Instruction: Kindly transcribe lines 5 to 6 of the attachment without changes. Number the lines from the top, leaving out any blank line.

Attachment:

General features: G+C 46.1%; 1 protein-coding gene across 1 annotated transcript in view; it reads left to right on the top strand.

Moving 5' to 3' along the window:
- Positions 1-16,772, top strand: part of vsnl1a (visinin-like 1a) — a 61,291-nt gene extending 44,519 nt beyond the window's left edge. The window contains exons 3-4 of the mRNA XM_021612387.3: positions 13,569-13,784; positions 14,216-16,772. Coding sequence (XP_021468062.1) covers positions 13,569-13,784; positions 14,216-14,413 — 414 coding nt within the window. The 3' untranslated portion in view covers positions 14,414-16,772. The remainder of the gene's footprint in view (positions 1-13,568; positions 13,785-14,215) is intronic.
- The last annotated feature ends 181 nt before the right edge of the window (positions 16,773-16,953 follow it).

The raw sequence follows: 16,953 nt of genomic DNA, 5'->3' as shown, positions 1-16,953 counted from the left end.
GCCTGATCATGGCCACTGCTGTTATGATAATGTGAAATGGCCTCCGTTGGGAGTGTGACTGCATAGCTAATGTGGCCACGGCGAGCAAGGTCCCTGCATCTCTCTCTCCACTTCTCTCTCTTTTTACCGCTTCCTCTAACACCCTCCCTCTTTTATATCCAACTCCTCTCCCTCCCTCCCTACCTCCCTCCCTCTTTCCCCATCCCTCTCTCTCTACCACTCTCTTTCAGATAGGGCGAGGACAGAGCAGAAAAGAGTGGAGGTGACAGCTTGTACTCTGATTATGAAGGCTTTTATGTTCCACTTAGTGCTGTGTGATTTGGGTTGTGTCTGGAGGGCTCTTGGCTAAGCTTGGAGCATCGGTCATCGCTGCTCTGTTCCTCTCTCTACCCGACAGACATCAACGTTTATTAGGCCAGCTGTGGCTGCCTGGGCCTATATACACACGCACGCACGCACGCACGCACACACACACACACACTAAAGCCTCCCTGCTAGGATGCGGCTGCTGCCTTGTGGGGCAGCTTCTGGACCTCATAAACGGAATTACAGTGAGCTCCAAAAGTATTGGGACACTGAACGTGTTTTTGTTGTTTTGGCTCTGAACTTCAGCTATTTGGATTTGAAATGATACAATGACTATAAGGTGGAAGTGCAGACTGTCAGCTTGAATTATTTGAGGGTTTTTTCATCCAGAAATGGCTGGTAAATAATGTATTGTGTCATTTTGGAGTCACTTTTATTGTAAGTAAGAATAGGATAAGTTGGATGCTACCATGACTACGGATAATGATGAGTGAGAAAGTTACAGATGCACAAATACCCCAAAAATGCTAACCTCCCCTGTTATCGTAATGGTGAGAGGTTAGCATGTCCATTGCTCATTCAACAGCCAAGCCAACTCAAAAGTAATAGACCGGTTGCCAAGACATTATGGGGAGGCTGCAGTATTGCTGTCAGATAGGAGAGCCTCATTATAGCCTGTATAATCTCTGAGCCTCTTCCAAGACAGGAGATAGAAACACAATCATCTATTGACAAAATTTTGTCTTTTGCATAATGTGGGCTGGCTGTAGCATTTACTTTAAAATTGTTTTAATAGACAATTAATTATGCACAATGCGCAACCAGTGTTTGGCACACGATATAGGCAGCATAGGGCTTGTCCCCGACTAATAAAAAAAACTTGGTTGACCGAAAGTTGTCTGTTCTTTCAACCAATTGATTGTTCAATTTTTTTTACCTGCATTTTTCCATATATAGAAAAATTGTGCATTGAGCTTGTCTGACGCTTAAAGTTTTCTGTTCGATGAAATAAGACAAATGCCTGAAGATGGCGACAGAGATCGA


The raw sequence follows: 16,953 nt of genomic DNA, 5'->3' as shown, positions 1-16,953 counted from the left end.
GCCTGATCATGGCCACTGCTGTTATGATAATGTGAAATGGCCTCCGTTGGGAGTGTGACTGCATAGCTAATGTGGCCACGGCGAGCAAGGTCCCTGCATCTCTCTCTCCACTTCTCTCTCTTTTTACCGCTTCCTCTAACACCCTCCCTCTTTTATATCCAACTCCTCTCCCTCCCTCCCTACCTCCCTCCCTCTTTCCCCATCCCTCTCTCTCTACCACTCTCTTTCAGATAGGGCGAGGACAGAGCAGAAAAGAGTGGAGGTGACAGCTTGTACTCTGATTATGAAGGCTTTTATGTTCCACTTAGTGCTGTGTGATTTGGGTTGTGTCTGGAGGGCTCTTGGCTAAGCTTGGAGCATCGGTCATCGCTGCTCTGTTCCTCTCTCTACCCGACAGACATCAACGTTTATTAGGCCAGCTGTGGCTGCCTGGGCCTATATACACACGCACGCACGCACGCACGCACACACACACACACACTAAAGCCTCCCTGCTAGGATGCGGCTGCTGCCTTGTGGGGCAGCTTCTGGACCTCATAAACGGAATTACAGTGAGCTCCAAAAGTATTGGGACACTGAACGTGTTTTTGTTGTTTTGGCTCTGAACTTCAGCTATTTGGATTTGAAATGATACAATGACTATAAGGTGGAAGTGCAGACTGTCAGCTTGAATTATTTGAGGGTTTTTTCATCCAGAAATGGCTGGTAAATAATGTATTGTGTCATTTTGGAGTCACTTTTATTGTAAGTAAGAATAGGATAAGTTGGATGCTACCATGACTACGGATAATGATGAGTGAGAAAGTTACAGATGCACAAATACCCCAAAAATGCTAACCTCCCCTGTTATCGTAATGGTGAGAGGTTAGCATGTCCATTGCTCATTCAACAGCCAAGCCAACTCAAAAGTAATAGACCGGTTGCCAAGACATTATGGGGAGGCTGCAGTATTGCTGTCAGATAGGAGAGCCTCATTATAGCCTGTATAATCTCTGAGCCTCTTCCAAGACAGGAGATAGAAACACAATCATCTATTGACAAAATTTTGTCTTTTGCATAATGTGGGCTGGCTGTAGCATTTACTTTAAAATTGTTTTAATAGACAATTAATTATGCACAATGCGCAACCAGTGTTTGGCACACGATATAGGCAGCATAGGGCTTGTCCCCGACTAATAAAAAAAACTTGGTTGACCGAAAGTTGTCTGTTCTTTCAACCAATTGATTGTTCAATTTTTTTTACCTGCATTTTTCCATATATAGAAAAATTGTGCATTGAGCTTGTCTGACGCTTAAAGTTTTCTGTTCGATGAAATAAGACAAATGCCTGAAGATGGCGACAGAGATCGA